A Drone’s Eye view of the Paris Landing Inn Renovation Project
What was last weeks rain, became this weeks snow, argh! But, It’s January, so what are we to expect? However, since opportunities to capture raw winter pictures in this part of the country are rather infrequent; I thought it best to capitalize on this time to fly my Mavic Air over the Paris Landing Inn demolition site, once again.
Black Ice and poor vision oh my!
Driving from Paris to the demolition site, I’ll admit, brought on internal doubt of the intelligence of my decision. Maybe it was the patches of black ice, and snow-covered bridges all along Highway 79. Or, it could have been the time when the lone snowplow inadvertently cast copious amounts of sodium chloride on my truck. Or, perhaps it was the random fishtailing, poor vision, and wind gusts. Not sure? But, being from the Midwest and growing up in these conditions, I was confident in my abilities to navigate the short 20-minute drive, not to mention I was committed, so I forged on.
As a drone pilot one of the major challenges to a successful flight is wind variability. And, I’ll be the first to admit it, old man wind, and his angry older brothers Gust and Gale were by far my biggest foes today. When I got out to the launch site located right next to the lake, on the North Side of the demolition site; let’s just say, I’m glad my hair was short and I was wearing a ‘Down” coat.
Just before takeoff, again, I questioned my intelligence. And, while I was no straight “A” student by any means, I did believe in my piloting abilities about as well as my driving abilities. And, I safely made it down here, right? Ah, so, my justification was validated; I continued on with my plan. You see a Photographer seeking that perfect shot, is worth standing in frigid temperatures and gusting wind, albeit for only a short time!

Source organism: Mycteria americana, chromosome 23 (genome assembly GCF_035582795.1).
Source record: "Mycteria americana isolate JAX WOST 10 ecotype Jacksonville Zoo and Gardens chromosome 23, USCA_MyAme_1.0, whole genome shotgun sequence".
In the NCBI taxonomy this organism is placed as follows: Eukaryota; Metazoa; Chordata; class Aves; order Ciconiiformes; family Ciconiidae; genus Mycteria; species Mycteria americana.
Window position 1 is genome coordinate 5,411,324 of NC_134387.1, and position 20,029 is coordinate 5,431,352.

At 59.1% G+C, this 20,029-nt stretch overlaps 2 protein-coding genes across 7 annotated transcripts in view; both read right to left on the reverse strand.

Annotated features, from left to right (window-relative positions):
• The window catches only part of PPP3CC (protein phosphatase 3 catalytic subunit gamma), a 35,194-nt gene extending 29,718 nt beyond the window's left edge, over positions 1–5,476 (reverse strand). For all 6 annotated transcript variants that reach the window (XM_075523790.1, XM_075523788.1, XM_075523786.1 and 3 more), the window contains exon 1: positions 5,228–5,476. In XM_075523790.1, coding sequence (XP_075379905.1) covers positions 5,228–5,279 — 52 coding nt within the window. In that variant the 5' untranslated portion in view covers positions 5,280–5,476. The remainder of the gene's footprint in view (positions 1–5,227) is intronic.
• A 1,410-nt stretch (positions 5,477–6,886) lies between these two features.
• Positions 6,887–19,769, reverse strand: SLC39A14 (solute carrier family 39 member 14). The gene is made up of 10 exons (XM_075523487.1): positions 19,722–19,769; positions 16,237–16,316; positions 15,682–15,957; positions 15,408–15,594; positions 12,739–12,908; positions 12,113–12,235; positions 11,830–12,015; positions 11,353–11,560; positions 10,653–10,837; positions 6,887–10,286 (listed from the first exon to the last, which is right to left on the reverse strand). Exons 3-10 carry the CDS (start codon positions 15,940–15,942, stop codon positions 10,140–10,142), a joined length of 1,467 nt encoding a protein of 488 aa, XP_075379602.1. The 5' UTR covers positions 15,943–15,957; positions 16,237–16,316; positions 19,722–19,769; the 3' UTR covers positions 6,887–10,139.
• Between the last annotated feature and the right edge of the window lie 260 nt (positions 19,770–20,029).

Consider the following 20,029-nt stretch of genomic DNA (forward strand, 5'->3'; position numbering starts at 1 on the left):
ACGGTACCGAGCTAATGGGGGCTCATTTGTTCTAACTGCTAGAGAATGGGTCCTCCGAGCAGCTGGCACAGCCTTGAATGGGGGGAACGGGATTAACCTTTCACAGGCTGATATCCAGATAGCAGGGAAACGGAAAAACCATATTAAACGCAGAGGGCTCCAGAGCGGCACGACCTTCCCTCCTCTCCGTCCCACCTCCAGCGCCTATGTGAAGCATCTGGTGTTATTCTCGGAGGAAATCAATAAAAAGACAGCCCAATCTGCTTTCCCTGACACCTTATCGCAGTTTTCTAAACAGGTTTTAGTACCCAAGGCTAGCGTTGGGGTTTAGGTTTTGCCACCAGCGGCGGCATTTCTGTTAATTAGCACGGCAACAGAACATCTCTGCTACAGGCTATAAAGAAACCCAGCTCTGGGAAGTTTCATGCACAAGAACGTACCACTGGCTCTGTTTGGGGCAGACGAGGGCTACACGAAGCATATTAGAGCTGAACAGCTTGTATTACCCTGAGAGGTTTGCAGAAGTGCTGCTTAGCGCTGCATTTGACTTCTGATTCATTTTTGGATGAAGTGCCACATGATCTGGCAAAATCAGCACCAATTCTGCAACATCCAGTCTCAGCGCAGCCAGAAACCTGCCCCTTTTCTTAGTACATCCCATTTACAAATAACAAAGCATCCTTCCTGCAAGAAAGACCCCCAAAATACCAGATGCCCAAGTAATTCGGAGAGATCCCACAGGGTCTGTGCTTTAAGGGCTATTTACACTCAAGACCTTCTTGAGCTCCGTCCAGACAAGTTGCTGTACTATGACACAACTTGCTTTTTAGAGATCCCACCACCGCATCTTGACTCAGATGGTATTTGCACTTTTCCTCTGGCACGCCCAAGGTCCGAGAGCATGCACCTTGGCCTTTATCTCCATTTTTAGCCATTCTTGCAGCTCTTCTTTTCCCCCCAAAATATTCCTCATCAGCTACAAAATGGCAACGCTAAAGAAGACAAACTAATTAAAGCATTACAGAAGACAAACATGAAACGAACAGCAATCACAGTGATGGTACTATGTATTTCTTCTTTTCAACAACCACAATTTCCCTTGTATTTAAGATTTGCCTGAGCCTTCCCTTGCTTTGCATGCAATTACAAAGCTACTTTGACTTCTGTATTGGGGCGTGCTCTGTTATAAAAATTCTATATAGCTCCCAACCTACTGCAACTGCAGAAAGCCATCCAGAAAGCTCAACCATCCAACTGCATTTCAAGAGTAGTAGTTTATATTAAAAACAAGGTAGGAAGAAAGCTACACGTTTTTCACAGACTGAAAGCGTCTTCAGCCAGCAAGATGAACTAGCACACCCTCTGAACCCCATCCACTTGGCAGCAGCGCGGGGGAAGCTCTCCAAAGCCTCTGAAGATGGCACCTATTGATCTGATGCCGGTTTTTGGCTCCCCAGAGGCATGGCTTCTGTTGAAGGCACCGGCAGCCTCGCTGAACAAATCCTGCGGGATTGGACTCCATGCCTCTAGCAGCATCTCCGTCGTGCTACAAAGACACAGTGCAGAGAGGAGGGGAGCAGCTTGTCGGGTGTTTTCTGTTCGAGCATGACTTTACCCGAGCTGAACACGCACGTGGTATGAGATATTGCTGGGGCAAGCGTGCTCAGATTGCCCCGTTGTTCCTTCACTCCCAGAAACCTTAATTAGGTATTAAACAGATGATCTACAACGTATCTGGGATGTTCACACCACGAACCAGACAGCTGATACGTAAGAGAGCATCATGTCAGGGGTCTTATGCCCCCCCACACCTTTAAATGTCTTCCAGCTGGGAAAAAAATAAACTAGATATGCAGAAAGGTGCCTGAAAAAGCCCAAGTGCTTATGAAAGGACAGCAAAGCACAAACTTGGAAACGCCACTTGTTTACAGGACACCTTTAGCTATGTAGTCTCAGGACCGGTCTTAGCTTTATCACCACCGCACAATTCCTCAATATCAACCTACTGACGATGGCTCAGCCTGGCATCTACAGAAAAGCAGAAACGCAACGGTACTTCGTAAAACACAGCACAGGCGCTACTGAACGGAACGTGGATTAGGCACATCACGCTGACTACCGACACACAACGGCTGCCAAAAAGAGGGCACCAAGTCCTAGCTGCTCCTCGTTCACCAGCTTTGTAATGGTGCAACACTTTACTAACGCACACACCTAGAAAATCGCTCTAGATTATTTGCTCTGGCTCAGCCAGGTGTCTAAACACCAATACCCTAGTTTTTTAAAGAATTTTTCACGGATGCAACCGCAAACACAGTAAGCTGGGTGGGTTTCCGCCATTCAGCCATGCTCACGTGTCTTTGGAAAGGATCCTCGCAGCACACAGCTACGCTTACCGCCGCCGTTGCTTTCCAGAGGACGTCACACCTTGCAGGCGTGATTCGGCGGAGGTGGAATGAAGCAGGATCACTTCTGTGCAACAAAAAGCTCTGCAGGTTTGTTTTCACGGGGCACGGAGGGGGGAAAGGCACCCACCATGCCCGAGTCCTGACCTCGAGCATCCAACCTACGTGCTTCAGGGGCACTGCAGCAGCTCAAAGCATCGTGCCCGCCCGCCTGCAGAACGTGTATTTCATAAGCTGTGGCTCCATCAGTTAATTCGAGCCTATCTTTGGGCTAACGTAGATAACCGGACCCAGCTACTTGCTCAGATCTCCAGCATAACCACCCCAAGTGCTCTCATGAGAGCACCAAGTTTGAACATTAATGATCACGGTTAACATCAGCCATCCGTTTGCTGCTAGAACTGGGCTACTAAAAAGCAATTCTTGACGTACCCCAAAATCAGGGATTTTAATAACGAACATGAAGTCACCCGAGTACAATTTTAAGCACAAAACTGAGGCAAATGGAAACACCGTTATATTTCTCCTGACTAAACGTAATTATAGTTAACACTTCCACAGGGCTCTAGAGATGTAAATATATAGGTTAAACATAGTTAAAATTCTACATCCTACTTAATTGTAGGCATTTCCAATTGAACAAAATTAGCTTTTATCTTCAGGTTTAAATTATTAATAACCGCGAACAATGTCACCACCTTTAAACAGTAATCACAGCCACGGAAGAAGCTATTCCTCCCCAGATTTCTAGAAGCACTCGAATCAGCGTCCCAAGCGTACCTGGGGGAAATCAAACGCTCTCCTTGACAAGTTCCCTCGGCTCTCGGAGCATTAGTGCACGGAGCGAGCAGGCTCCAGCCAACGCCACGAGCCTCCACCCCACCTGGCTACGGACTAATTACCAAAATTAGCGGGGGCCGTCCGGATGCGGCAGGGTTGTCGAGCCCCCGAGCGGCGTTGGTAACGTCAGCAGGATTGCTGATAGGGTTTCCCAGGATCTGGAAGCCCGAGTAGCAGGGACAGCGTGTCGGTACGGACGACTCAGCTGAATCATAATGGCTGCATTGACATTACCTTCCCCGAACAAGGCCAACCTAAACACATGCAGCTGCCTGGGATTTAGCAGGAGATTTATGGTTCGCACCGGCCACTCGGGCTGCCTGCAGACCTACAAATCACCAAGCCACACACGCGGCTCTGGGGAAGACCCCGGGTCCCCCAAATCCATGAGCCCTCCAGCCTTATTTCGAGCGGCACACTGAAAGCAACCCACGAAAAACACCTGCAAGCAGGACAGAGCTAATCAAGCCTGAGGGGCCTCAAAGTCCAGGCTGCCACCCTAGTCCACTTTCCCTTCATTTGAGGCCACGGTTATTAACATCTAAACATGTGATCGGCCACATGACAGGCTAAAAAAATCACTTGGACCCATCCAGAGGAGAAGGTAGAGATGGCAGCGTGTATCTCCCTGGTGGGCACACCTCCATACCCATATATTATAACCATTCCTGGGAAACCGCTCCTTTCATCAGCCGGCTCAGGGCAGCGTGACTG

My Drone could have just lost connection and flown off.
This was a big gamble, I’ve heard the horror stories of Drones unwittingly flying off and crashing into the abyss. I didn’t want that to happen, but this was a calculated risk, and from my vantage point, it appeared safe, even in the blustering wind. It’s like the bungee jumper knowing he had a 100-foot jump and 50 feet of rope. Other variables such as tension on the rope, and having a firm attachment to his feet, well they were left to faith. My decision was some measure of faith and some measure of calculated risk, and it seems to have paid off.
Going forward, this will be a weekly update in the progress of the Paris Landing Inn Renovation Project. And, it is my goal to provide a full, time-lapse video when the project is completed. If you’re interested in getting the updates emailed to you, please subscribe to my email list: